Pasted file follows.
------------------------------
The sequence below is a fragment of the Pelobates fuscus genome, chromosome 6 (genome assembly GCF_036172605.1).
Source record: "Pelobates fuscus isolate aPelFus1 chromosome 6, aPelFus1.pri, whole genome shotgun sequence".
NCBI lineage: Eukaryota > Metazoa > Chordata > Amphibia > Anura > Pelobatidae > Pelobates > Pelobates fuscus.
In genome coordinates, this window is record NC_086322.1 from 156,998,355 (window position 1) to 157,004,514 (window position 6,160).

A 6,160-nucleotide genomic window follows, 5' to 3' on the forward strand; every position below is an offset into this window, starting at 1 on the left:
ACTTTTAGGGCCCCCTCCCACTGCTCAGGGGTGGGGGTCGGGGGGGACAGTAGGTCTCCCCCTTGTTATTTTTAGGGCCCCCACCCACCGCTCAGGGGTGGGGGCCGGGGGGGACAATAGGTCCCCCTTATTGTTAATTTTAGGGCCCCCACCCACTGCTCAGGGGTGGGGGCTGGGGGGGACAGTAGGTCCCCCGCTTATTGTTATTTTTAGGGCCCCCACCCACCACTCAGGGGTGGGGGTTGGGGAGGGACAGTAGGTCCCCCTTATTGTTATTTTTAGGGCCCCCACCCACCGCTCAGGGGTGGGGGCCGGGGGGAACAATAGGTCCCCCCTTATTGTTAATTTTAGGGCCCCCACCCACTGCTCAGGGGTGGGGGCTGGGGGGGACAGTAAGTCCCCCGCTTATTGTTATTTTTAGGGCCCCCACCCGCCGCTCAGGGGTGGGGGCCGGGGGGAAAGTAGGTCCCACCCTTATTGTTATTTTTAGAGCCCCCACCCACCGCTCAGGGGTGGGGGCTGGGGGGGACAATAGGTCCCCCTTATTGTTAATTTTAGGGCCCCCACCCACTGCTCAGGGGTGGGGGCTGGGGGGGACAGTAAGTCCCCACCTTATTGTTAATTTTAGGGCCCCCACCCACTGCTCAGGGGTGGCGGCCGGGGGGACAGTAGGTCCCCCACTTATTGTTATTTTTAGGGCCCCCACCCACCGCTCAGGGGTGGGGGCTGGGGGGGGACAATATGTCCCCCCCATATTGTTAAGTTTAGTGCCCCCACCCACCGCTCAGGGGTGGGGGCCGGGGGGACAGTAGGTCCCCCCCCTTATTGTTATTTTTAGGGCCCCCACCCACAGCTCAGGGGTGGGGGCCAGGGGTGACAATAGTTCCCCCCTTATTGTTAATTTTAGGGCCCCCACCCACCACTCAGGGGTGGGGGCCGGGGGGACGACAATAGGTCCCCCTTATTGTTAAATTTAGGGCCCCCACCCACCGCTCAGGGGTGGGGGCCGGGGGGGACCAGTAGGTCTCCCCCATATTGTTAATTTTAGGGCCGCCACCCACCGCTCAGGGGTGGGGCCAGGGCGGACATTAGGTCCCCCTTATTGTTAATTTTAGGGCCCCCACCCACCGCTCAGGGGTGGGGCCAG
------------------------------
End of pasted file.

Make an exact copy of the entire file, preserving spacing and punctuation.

The sequence below is a fragment of the Pelobates fuscus genome, chromosome 6 (genome assembly GCF_036172605.1).
Source record: "Pelobates fuscus isolate aPelFus1 chromosome 6, aPelFus1.pri, whole genome shotgun sequence".
NCBI lineage: Eukaryota > Metazoa > Chordata > Amphibia > Anura > Pelobatidae > Pelobates > Pelobates fuscus.
In genome coordinates, this window is record NC_086322.1 from 156,998,355 (window position 1) to 157,004,514 (window position 6,160).

A 6,160-nucleotide genomic window follows, 5' to 3' on the forward strand; every position below is an offset into this window, starting at 1 on the left:
ACTTTTAGGGCCCCCTCCCACTGCTCAGGGGTGGGGGTCGGGGGGGACAGTAGGTCTCCCCCTTGTTATTTTTAGGGCCCCCACCCACCGCTCAGGGGTGGGGGCCGGGGGGGACAATAGGTCCCCCTTATTGTTAATTTTAGGGCCCCCACCCACTGCTCAGGGGTGGGGGCTGGGGGGGACAGTAGGTCCCCCGCTTATTGTTATTTTTAGGGCCCCCACCCACCACTCAGGGGTGGGGGTTGGGGAGGGACAGTAGGTCCCCCTTATTGTTATTTTTAGGGCCCCCACCCACCGCTCAGGGGTGGGGGCCGGGGGGAACAATAGGTCCCCCCTTATTGTTAATTTTAGGGCCCCCACCCACTGCTCAGGGGTGGGGGCTGGGGGGGACAGTAAGTCCCCCGCTTATTGTTATTTTTAGGGCCCCCACCCGCCGCTCAGGGGTGGGGGCCGGGGGGAAAGTAGGTCCCACCCTTATTGTTATTTTTAGAGCCCCCACCCACCGCTCAGGGGTGGGGGCTGGGGGGGACAATAGGTCCCCCTTATTGTTAATTTTAGGGCCCCCACCCACTGCTCAGGGGTGGGGGCTGGGGGGGACAGTAAGTCCCCACCTTATTGTTAATTTTAGGGCCCCCACCCACTGCTCAGGGGTGGCGGCCGGGGGGACAGTAGGTCCCCCACTTATTGTTATTTTTAGGGCCCCCACCCACCGCTCAGGGGTGGGGGCTGGGGGGGGACAATATGTCCCCCCCATATTGTTAAGTTTAGTGCCCCCACCCACCGCTCAGGGGTGGGGGCCGGGGGGACAGTAGGTCCCCCCCCTTATTGTTATTTTTAGGGCCCCCACCCACAGCTCAGGGGTGGGGGCCAGGGGTGACAATAGTTCCCCCCTTATTGTTAATTTTAGGGCCCCCACCCACCACTCAGGGGTGGGGGCCGGGGGGACGACAATAGGTCCCCCTTATTGTTAAATTTAGGGCCCCCACCCACCGCTCAGGGGTGGGGGCCGGGGGGGACCAGTAGGTCTCCCCCATATTGTTAATTTTAGGGCCGCCACCCACCGCTCAGGGGTGGGGCCAGGGCGGACATTAGGTCCCCCTTATTGTTAATTTTAGGGCCCCCACCCACCGCTCAGGGGTGGGGCCAG